Making up for lost time

My family received long-awaited news this afternoon: after months of prodding, my aging grandparents have finally decided to move to Montana. My grandfather is suffering from Alzheimer’s and my grandmother is nearly blind–not a good combination. So my initial reaction upon hearing the news was relief and a sense of victory. What can I say? I can turn anything into a competition, even the town in which my grandparents live.

And then I realized that their move here would bring more than just peace of mind knowing they were being cared for. It would also result in three generations of my family living in the same town, something that hasn’t happened in precisely two decades.

We moved to Idaho from Arizona when I was seven years old. My dad’s parents spent every summer with us in Idaho, so I’ve remained very close to them. I know all their stories about growing up, and could always count on my Nana to make me a coconut cream pie whenever I had a craving. My mom’s parents rarely came to visit, on the other hand. Not because they didn’t want to, they just weren’t in the same financial situation that allowed my paternal grandparents to travel so much. So we would see them once a year when we made the drive or flight to southern Arizona for spring break. Over the years, and as I grew up, I visited less and less frequently. A long weekend every two years or so.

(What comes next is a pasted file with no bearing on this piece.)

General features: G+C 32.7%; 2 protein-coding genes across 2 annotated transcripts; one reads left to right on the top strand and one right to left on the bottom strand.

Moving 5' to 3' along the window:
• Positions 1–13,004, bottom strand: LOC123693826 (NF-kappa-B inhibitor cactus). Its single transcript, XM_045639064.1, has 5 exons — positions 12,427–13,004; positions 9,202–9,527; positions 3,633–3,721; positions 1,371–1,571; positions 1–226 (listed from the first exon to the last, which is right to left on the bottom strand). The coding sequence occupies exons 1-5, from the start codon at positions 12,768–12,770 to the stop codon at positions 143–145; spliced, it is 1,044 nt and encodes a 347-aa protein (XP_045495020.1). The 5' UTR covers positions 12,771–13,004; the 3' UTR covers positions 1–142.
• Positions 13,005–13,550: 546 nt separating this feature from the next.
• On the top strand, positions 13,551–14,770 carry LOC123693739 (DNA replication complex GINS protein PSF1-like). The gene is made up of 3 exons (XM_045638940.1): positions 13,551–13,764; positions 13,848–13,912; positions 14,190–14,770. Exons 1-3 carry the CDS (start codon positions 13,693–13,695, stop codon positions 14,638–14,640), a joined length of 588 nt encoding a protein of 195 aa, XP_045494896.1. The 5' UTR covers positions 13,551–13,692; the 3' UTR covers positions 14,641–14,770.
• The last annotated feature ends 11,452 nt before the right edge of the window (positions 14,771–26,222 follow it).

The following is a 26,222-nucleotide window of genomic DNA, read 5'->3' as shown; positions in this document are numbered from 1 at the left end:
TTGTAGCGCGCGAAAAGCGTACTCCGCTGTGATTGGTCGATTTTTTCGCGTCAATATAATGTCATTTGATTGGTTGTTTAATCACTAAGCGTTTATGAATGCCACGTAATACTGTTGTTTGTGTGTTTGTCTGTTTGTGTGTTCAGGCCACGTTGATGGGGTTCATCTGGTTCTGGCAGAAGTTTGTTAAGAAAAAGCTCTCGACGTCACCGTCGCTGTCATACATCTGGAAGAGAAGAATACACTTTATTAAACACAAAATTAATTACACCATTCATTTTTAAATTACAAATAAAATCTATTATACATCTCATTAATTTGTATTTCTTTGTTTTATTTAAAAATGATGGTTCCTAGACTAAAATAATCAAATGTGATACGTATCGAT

But in just a few short weeks, all that will change. I’ll get the opportunity to make up for lost time with them. I can’t wait to sit down with my grandmother and hear how she and her sisters would sneak out to go dancing. I can’t wait to hear my grandfather’s stories about being in WWII. 

I’m grateful for the chance to know my own history a little better, and grateful that I’ll get to make up for lost time.


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